There are no bad premises in comedy, only premises we don't feel connected to. But there's always a way to take a premise and give it some context so that it comes alive and can create excitement.
Normally I take the stance that I only have control over my own behavior and no one else’s but I’m also a stubborn Irish fool from New York…
So I said, “Excuse me. I overheard you talking about Carrot Top. Why would you spend that kind of energy putting down one of the most successful entertainers in the World?"
Wouldn’t you get more benefit studying how he became that successful? Asking yourself how he got there? What could I do better that might help me and my career?
The guy who seemed to be the leader was like, “—you a comic, brah?”
I said, “you might say that…”
He said, “Well, I don’t know about you, but I’d rather keep my integrity than be a prop comic.”
Hannibal Buress laughed in the face of Loyola University in a recent performance at the Catholic College in Chicago. Buress opened his act with a projection image of an email that
Joe Dungan, one of my hardest working students and one of my master teachers just won The Clean Comedy Challenge 2017 at the Ice House in Pasadena, CA!
Joe competed against a litany of other comedians. And he must've done great because at the end of the performances one of the other comedians said to him, "Get ready to collect your prize money," implying that it was clear who won the Clean Comedy Challenge.
So how did Joe do it?
The Trump voters—who during the campaign seemed quiet, almost a little embarrassed about admitting they were voting for Trump are now emboldened in post-election. They have no problem booing comedians, heckling them or threatening them now that their guy is going to be the president.
Some comedians, like Wanda Sykes, was booed when she called Trump an “orangutang,” and Amy Schumer had 200 people walk out of her show when she condescendingly questioned a Trump supporter after inviting her on the stage--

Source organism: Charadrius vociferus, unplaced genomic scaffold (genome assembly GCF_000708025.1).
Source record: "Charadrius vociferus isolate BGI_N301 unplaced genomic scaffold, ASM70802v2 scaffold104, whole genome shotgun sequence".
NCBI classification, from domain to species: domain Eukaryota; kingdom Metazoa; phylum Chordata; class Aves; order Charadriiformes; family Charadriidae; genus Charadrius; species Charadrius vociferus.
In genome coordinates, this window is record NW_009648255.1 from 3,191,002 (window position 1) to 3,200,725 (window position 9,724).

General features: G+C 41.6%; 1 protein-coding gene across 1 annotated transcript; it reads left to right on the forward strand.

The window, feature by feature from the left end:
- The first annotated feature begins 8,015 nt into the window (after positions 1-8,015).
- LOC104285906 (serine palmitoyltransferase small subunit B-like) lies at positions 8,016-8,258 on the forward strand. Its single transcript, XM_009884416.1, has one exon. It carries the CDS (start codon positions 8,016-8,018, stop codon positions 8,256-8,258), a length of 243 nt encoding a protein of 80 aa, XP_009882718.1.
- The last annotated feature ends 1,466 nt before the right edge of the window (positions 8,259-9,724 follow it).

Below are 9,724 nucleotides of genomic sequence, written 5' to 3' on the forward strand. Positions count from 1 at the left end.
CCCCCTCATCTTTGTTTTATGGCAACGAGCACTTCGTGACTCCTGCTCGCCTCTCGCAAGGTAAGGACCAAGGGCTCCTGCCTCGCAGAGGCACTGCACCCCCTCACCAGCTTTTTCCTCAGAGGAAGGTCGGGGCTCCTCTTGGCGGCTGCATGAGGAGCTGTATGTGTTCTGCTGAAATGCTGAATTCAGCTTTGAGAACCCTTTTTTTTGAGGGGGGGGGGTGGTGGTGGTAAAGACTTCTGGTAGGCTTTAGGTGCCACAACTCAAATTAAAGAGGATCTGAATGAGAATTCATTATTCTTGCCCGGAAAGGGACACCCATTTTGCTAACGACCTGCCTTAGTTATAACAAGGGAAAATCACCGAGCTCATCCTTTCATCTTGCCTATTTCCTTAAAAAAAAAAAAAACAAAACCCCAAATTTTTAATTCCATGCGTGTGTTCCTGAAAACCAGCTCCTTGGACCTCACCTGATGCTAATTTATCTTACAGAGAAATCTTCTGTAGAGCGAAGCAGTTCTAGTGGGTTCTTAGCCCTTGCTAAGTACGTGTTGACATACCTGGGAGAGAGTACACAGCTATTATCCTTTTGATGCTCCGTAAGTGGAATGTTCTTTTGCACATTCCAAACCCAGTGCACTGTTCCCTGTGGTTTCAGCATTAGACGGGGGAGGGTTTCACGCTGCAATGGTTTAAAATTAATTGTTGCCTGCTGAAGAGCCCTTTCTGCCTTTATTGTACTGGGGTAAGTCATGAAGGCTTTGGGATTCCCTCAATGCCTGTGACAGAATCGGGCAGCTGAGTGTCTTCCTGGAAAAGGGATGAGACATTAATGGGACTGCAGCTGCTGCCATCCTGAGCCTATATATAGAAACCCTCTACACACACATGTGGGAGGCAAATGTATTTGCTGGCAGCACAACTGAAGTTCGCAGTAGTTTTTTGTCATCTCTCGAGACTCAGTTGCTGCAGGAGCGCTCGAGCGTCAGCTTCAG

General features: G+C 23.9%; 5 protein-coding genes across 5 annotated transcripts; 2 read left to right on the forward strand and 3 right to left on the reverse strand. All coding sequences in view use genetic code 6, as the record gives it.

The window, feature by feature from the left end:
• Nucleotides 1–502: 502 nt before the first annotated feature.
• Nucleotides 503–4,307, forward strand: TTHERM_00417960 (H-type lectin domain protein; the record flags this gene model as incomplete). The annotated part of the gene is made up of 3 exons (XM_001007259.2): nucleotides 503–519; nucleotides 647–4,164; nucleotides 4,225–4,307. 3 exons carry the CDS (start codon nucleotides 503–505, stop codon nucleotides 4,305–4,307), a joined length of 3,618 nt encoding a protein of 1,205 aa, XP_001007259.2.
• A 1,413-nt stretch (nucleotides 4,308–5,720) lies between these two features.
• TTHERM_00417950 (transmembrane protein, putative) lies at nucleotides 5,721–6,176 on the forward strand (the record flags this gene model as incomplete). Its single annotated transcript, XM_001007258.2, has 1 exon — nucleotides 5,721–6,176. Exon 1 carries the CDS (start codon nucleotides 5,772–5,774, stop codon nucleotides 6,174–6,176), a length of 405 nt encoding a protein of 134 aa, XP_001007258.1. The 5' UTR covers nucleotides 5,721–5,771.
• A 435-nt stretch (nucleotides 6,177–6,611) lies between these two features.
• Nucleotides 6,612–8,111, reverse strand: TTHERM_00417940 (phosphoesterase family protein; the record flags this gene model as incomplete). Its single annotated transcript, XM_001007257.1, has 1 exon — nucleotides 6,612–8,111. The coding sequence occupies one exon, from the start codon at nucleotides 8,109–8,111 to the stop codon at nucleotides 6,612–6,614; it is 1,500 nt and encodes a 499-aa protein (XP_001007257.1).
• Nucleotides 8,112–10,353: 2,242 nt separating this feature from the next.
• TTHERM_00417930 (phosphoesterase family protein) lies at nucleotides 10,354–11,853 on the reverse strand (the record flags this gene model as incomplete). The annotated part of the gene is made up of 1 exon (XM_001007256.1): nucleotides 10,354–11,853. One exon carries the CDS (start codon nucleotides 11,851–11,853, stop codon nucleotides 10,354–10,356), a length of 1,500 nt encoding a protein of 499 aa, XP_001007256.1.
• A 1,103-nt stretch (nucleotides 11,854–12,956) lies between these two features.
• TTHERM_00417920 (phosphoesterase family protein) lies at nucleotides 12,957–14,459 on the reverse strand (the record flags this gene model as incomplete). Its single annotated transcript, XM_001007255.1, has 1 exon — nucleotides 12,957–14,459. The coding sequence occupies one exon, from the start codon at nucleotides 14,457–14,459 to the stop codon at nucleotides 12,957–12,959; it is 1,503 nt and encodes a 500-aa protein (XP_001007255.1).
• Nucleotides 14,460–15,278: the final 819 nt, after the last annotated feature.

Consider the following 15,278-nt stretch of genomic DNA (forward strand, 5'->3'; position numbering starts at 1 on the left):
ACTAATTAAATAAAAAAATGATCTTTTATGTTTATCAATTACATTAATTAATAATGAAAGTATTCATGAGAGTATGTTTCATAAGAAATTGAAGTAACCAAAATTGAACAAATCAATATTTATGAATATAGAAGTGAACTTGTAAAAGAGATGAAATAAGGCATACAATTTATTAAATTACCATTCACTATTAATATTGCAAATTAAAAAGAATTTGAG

Looking to add more laughs into your act? Sometimes just applying some deliberate writing you can use mechanics to add some quick laughs as you advance the routine. According to Lorne
That's good news, my manager's calling. Maybe he's got some work for me... "Hey Harry. Tell me some good news." "I just wanted to let you know that I get 20% of whatever work you're doing, regardless of if I book it." So I said, "I'm sorry, Harry. I don't think I heard you right. Can you repeat that?" "I just wanted to let you know that I get 20% of whatever work you're doing, regardless of if I book it." I straightened up, took a breath and said...
Yes there are devices and structures you can use in your joke and storytelling to get more applause. This one particular device is used by all the best comedians. It can literally up your game and increase applause. it's called...
I have a student who emailed me recently about people hating on him.
He's a little awkward on stage. He's working on it, but he comes across as the guy next door or maybe the 'creepy' guy next door.
He's got a lot of the locals including the local club owner who constantly berate him. They put him down, they tease, they pick.
He said, "Jerry, you've got to help me. I just have these guys totally hating on me all the time. What do I do?"